Project Lead: Lamiece Hassan, Sabine Van der veer, Joanne Taylor, The University of Manchester
Researchers at The University of Manchester have investigated the link between people’s BMI measurements and obesity-related cancers.
Using interactive workshops, researchers at The Farr Institute used feedback from people living with dementia, carers and members of the public to inform decisions about a platform to support future dementia research using ‘wearable’ devices.
Tackling dementia has been identified as an international priority for research. One emerging area of research is exploring how smartphones and ‘wearable’ devices – such as activity trackers, worn on or close to the body – can be used to effortlessly generate detailed data about patterns of everyday activity. In combination with data from other sources (e.g. clinical records), the hope is that this will lead to new insights into the detection, prediction, treatment and understanding of dementia.
Nonetheless, there are still challenges associated with collecting, storing and linking these data. To maximise the potential of this avenue of research, future projects need to be understandable and acceptable to prospective participants, as well as scientifically rigorous.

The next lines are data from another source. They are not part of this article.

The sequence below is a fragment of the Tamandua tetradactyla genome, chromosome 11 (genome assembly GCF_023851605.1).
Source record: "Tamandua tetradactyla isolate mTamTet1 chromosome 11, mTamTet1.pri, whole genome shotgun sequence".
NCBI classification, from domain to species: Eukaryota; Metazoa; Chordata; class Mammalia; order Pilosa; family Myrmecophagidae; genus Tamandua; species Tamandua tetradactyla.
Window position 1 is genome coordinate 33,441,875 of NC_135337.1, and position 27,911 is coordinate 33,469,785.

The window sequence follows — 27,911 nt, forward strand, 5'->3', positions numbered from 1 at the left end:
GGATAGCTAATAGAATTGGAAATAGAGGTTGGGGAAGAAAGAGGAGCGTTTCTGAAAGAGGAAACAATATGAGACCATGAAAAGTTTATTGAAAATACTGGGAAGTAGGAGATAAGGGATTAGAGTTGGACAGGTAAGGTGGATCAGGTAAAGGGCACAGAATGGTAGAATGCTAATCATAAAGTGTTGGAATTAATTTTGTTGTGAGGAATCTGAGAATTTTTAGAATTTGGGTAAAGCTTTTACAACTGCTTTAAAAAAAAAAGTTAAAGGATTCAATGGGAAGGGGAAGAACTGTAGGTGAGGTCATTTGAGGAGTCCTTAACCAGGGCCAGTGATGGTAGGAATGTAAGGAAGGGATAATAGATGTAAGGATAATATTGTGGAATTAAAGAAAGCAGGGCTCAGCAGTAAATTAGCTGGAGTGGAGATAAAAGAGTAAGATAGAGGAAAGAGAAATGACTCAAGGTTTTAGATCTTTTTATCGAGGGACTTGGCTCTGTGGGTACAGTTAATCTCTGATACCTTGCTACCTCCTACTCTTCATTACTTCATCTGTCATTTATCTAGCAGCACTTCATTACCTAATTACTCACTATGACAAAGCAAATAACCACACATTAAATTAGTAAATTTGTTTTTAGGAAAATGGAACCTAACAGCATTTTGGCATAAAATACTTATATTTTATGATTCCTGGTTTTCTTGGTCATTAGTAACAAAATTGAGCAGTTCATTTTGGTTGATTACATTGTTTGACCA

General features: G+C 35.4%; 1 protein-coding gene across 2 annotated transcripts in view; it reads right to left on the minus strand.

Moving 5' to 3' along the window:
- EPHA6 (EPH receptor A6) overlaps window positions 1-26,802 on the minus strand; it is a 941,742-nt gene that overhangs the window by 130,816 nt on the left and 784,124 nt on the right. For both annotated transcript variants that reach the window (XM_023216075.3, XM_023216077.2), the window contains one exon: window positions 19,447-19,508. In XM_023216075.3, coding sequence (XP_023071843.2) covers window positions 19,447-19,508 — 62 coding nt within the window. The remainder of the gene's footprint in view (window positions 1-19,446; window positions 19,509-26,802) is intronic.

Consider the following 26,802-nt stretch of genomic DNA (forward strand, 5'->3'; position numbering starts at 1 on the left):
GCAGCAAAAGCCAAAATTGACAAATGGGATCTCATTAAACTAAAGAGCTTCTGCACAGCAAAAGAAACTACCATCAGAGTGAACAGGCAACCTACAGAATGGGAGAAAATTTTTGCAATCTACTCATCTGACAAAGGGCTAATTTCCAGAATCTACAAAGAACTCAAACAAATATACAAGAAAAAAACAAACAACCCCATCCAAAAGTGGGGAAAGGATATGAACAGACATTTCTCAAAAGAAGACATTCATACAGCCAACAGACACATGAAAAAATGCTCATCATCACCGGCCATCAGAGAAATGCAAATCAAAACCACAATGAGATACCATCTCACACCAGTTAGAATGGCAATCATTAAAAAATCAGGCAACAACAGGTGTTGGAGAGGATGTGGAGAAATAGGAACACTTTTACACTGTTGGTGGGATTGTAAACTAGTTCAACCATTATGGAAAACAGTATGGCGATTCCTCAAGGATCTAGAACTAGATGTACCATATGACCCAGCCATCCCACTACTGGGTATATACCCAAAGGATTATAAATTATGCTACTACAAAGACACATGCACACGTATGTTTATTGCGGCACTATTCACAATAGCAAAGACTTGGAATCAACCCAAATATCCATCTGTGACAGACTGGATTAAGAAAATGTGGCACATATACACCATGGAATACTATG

With funding from DPUK, researchers at The Farr Institute were tasked with creating a ‘platform’ to enable researchers to plan and conduct research using wearables in future.
This included buying a pool of smartphones and wearable devices available for loan and developing software designed to securely receive, store and link these data with other sources. To shape the development of the platform, a series of workshops were held with members of the public, including people living with dementia or cognitive impairments, older people with no memory problems and carers.
As part of these workshops, people had the chance to borrow devices and try them out at home, helping them to reflect on their suitability for future participants.